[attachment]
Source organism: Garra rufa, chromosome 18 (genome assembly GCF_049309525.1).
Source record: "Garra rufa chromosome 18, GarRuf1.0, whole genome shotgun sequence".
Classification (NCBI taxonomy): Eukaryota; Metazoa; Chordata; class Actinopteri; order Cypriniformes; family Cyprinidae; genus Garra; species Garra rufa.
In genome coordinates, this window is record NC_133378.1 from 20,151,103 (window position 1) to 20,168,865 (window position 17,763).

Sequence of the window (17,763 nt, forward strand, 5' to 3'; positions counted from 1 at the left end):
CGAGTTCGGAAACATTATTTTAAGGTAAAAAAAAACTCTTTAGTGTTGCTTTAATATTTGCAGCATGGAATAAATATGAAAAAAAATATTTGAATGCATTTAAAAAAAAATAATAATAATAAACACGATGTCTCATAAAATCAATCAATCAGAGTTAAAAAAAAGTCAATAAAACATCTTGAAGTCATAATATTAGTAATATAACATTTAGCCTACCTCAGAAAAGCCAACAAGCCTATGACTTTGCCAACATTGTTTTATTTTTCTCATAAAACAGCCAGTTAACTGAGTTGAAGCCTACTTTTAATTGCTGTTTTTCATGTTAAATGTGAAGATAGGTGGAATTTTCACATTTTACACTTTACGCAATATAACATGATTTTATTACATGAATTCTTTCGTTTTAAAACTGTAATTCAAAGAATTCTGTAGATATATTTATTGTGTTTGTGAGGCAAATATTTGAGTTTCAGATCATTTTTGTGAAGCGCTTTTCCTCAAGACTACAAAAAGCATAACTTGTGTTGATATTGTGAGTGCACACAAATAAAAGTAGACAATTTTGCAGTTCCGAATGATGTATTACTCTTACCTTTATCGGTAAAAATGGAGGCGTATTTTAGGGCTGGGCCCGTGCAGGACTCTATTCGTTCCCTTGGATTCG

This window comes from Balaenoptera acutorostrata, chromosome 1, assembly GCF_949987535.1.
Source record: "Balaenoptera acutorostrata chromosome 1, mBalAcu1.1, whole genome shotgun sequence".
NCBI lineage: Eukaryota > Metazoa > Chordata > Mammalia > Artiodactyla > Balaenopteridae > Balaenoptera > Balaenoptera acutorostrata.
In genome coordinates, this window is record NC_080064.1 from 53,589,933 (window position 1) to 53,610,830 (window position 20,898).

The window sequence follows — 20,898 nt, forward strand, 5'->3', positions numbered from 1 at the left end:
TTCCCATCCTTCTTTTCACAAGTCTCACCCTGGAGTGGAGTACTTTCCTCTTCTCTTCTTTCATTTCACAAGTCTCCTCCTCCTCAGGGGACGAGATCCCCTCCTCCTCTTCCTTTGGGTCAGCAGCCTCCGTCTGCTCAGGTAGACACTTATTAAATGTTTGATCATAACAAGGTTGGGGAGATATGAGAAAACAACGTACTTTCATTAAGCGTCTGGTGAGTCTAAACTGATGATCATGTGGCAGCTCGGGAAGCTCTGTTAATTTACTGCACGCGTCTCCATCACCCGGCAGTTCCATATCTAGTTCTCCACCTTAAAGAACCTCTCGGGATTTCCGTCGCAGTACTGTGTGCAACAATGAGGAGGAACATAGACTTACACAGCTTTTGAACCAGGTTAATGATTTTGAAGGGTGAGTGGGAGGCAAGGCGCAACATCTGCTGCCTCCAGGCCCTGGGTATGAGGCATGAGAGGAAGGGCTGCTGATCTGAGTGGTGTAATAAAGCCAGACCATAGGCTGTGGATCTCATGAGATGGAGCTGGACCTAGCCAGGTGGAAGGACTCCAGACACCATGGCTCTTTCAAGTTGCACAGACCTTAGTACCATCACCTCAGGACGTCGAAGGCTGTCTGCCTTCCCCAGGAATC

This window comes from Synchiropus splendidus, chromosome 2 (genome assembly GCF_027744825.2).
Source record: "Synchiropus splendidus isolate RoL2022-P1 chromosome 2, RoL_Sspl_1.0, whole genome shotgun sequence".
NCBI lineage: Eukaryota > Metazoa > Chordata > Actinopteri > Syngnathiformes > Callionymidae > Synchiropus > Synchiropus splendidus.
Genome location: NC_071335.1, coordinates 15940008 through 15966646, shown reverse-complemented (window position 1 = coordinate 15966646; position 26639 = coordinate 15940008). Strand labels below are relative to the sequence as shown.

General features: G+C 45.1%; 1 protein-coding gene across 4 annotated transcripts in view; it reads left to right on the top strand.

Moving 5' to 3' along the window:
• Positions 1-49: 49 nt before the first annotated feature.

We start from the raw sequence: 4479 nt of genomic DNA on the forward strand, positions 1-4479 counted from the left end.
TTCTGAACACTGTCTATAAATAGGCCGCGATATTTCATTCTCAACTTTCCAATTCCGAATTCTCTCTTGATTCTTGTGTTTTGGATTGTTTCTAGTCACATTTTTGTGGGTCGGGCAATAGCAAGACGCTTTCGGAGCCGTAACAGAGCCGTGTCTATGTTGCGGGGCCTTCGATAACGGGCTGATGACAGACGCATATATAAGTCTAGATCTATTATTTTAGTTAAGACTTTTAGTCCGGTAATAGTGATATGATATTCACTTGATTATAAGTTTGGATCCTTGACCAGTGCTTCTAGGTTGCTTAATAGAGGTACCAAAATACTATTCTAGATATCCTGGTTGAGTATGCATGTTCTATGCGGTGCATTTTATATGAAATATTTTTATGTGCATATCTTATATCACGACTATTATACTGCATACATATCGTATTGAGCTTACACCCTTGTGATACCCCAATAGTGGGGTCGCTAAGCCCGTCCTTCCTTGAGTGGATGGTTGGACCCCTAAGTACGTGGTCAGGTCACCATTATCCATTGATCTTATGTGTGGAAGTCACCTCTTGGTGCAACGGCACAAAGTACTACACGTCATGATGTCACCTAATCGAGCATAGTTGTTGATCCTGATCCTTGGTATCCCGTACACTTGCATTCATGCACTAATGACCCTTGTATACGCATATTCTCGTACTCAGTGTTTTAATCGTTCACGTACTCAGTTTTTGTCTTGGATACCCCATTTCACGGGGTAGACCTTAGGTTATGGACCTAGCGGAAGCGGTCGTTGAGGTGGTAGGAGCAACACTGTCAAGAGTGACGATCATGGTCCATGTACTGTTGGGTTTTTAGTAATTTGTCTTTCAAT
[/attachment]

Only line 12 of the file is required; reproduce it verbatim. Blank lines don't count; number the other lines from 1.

TTCCCATCCTTCTTTTCACAAGTCTCACCCTGGAGTGGAGTACTTTCCTCTTCTCTTCTTTCATTTCACAAGTCTCCTCCTCCTCAGGGGACGAGATCCCCTCCTCCTCTTCCTTTGGGTCAGCAGCCTCCGTCTGCTCAGGTAGACACTTATTAAATGTTTGATCATAACAAGGTTGGGGAGATATGAGAAAACAACGTACTTTCATTAAGCGTCTGGTGAGTCTAAACTGATGATCATGTGGCAGCTCGGGAAGCTCTGTTAATTTACTGCACGCGTCTCCATCACCCGGCAGTTCCATATCTAGTTCTCCACCTTAAAGAACCTCTCGGGATTTCCGTCGCAGTACTGTGTGCAACAATGAGGAGGAACATAGACTTACACAGCTTTTGAACCAGGTTAATGATTTTGAAGGGTGAGTGGGAGGCAAGGCGCAACATCTGCTGCCTCCAGGCCCTGGGTATGAGGCATGAGAGGAAGGGCTGCTGATCTGAGTGGTGTAATAAAGCCAGACCATAGGCTGTGGATCTCATGAGATGGAGCTGGACCTAGCCAGGTGGAAGGACTCCAGACACCATGGCTCTTTCAAGTTGCACAGACCTTAGTACCATCACCTCAGGACGTCGAAGGCTGTCTGCCTTCCCCAGGAATC